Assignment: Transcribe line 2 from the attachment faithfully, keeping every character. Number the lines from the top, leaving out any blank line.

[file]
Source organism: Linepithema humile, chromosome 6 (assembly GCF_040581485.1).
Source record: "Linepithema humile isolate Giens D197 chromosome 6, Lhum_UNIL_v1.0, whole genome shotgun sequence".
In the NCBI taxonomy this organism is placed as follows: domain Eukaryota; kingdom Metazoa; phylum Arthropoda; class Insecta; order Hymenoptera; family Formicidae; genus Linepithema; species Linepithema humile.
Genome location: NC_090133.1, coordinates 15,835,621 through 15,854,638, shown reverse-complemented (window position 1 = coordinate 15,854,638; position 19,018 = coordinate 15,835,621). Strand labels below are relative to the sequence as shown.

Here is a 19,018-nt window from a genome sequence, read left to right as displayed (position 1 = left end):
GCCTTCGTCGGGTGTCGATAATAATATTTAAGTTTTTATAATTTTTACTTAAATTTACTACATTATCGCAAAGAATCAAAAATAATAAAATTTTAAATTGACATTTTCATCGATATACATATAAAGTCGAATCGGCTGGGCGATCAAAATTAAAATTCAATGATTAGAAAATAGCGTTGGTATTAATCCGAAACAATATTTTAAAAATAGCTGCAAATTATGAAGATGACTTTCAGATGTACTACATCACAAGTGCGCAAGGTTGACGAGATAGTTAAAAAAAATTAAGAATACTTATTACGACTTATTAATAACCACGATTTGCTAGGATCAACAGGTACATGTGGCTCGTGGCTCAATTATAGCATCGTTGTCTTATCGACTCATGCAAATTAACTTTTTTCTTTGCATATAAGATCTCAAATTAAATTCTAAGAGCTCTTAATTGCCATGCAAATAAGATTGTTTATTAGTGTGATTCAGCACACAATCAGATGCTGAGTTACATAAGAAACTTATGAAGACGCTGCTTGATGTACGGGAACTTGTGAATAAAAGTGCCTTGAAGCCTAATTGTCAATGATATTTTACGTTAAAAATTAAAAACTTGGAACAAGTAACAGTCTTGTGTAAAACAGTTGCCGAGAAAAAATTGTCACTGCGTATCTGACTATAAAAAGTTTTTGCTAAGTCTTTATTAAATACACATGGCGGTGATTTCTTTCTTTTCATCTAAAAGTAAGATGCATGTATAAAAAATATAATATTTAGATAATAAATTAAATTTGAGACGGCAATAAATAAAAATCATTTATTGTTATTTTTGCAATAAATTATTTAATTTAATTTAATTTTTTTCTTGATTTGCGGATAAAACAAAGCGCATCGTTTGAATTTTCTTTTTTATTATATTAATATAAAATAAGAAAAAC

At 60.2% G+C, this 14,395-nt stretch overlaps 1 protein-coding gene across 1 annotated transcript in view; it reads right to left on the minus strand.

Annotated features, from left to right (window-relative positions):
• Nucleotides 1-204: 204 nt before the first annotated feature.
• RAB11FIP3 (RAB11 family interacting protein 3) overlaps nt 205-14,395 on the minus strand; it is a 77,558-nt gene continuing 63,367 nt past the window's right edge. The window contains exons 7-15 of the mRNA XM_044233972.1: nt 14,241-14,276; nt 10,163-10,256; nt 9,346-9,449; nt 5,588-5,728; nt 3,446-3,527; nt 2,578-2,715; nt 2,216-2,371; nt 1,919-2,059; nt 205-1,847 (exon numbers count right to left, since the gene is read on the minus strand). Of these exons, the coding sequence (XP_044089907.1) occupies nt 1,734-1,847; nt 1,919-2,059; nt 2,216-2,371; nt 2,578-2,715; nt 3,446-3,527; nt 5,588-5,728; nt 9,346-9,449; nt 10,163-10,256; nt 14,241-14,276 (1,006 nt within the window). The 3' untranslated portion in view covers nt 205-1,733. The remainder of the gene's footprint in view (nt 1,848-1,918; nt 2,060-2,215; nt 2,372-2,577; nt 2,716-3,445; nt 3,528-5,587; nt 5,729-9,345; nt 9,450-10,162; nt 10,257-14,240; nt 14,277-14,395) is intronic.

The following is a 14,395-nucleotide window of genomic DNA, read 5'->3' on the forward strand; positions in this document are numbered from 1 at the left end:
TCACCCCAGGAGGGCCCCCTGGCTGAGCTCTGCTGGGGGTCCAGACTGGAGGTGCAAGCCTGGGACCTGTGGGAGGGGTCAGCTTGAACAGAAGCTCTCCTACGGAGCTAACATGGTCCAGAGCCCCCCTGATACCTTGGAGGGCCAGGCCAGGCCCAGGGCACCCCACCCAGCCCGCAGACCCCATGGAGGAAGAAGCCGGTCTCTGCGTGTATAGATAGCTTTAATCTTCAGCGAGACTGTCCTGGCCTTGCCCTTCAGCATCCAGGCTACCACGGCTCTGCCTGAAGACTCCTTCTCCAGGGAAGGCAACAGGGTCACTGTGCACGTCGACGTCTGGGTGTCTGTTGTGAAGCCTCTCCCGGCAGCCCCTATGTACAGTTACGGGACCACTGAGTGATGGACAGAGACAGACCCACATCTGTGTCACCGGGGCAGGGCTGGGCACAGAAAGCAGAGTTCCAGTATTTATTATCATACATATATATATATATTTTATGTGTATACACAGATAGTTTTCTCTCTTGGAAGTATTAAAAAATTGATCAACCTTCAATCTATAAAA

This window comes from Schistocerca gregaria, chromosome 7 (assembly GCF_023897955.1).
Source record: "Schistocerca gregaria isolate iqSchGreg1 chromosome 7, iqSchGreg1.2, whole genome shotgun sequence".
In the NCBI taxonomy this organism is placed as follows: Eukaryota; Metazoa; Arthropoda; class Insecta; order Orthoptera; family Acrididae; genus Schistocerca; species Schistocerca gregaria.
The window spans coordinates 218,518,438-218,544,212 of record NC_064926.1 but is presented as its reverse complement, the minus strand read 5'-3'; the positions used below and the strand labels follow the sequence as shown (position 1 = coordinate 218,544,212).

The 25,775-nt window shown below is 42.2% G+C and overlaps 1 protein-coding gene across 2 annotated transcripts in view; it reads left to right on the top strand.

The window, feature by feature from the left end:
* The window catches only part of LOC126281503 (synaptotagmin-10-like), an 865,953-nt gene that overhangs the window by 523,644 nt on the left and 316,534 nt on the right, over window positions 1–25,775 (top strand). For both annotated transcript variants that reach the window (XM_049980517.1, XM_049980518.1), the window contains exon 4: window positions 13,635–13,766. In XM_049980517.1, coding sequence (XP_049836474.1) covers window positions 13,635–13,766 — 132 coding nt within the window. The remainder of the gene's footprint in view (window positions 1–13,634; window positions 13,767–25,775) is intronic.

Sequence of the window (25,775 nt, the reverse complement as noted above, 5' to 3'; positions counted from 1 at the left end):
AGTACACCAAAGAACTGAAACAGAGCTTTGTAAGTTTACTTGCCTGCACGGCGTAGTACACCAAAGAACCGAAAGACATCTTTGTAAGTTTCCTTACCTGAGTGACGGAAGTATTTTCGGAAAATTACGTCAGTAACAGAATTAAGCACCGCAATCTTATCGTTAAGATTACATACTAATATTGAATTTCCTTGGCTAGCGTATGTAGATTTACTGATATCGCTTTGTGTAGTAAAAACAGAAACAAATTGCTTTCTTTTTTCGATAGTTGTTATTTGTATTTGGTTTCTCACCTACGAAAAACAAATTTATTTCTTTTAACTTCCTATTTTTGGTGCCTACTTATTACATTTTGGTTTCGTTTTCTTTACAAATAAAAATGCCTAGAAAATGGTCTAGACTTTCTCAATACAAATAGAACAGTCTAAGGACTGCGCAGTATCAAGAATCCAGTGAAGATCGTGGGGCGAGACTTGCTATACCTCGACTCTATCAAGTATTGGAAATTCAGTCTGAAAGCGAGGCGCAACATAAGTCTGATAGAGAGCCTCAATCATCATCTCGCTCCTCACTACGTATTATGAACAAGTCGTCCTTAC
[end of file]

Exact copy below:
Source record: "Linepithema humile isolate Giens D197 chromosome 6, Lhum_UNIL_v1.0, whole genome shotgun sequence".